result = get_epsg(proj4_full)

# Print result
print("EPSG code for {}: {}.".format(proj4_full, result))

EPSG code for +proj=lcc +lat_1=38.43333333333333 +lat_2=37.06666666666667 +lat_0=36.5 +lon_0=-120.5 +x_0=2000000 +y_0=500000 +ellps=GRS80 +datum=NAD83 +units=m +no_defs: 26943.


Success! In the example above, we were able to successfully obtain the EPSG code (in this case, 26943 for NAD83 / California zone 3) because it is exactly matched to the PROJ.4 string. If we’re missing some information in the PROJ.4 string, however, we might not be able to get an exact EPSG code match.

# Set variable to the PROJ.4 string of NAD83 / California zone 3, with a few parameters missing
proj4_missing = "+proj=lcc +lat_1=38.43333333333333 +lat_2=37.06666666666667 +lat_0=36.5 +lon_0=-120.5 +ellps=GRS80 +datum=NAD83 +units=m +no_defs"

# Call function to obtain relevant EPSG code
result_missing = get_epsg(proj4_missing)

# Print result
print("EPSG code for {}: {}.".format(proj4_missing, result_missing))

EPSG code for +proj=lcc +lat_1=38.43333333333333 +lat_2=37.06666666666667 +lat_0=36.5 +lon_0=-120.5 +ellps=GRS80 +datum=NAD83 +units=m +no_defs: None.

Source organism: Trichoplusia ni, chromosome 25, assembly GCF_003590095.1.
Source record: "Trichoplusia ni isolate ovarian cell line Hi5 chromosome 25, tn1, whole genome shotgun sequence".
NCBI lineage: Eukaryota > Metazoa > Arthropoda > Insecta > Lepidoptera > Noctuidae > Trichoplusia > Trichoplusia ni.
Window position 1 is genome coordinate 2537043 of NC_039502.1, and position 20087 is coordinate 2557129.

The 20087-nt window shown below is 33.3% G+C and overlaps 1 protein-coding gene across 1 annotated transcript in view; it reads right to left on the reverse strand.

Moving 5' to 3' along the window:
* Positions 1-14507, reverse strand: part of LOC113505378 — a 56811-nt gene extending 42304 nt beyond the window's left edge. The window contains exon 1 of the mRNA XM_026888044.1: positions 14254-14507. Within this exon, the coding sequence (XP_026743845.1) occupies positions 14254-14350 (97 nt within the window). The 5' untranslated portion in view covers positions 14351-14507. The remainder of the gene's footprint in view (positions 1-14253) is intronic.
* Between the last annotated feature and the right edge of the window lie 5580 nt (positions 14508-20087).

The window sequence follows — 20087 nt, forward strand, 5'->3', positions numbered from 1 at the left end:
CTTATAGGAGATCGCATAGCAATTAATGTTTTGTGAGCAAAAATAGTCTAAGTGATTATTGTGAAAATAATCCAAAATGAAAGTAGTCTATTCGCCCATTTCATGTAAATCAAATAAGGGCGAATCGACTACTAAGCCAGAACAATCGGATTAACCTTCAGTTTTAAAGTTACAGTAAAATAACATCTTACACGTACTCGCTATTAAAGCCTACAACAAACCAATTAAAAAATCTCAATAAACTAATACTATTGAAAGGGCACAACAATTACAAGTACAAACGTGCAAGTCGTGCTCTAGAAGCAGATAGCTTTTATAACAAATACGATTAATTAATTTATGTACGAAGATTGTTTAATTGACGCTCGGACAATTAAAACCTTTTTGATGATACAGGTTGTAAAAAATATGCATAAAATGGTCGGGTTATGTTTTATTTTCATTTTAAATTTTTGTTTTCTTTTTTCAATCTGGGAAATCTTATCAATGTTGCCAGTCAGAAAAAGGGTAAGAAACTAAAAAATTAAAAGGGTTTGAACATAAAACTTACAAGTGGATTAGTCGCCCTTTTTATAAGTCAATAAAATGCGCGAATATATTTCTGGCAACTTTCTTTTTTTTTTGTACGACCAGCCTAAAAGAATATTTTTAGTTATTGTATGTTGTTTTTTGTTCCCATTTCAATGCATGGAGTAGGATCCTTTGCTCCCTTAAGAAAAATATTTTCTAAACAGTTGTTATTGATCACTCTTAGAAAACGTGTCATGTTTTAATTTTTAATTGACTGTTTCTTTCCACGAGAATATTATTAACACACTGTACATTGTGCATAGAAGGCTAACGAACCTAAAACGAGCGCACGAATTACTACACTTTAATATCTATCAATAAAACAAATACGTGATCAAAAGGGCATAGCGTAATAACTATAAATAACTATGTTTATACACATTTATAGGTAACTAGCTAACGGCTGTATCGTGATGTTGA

#### Lowering minimum confidence parameter#

We can lower the min_confidence parameter value in the to_epsg() function, which will cause the function to return an EPSG code that is the closest match to the provided PROJ.4 string.

# Call function to obtain relevant EPSG code and lower the minimum confidence value
result_lower_confidence = get_epsg(proj4_missing, min_confidence = 20)

# Print result
print("EPSG code for {}: {}.".format(proj4_missing, result_lower_confidence))

EPSG code for +proj=lcc +lat_1=38.43333333333333 +lat_2=37.06666666666667 +lat_0=36.5 +lon_0=-120.5 +ellps=GRS80 +datum=NAD83 +units=m +no_defs: 26943.


To get the PROJ.4 string from an EPSG code, we can use the rasterio module.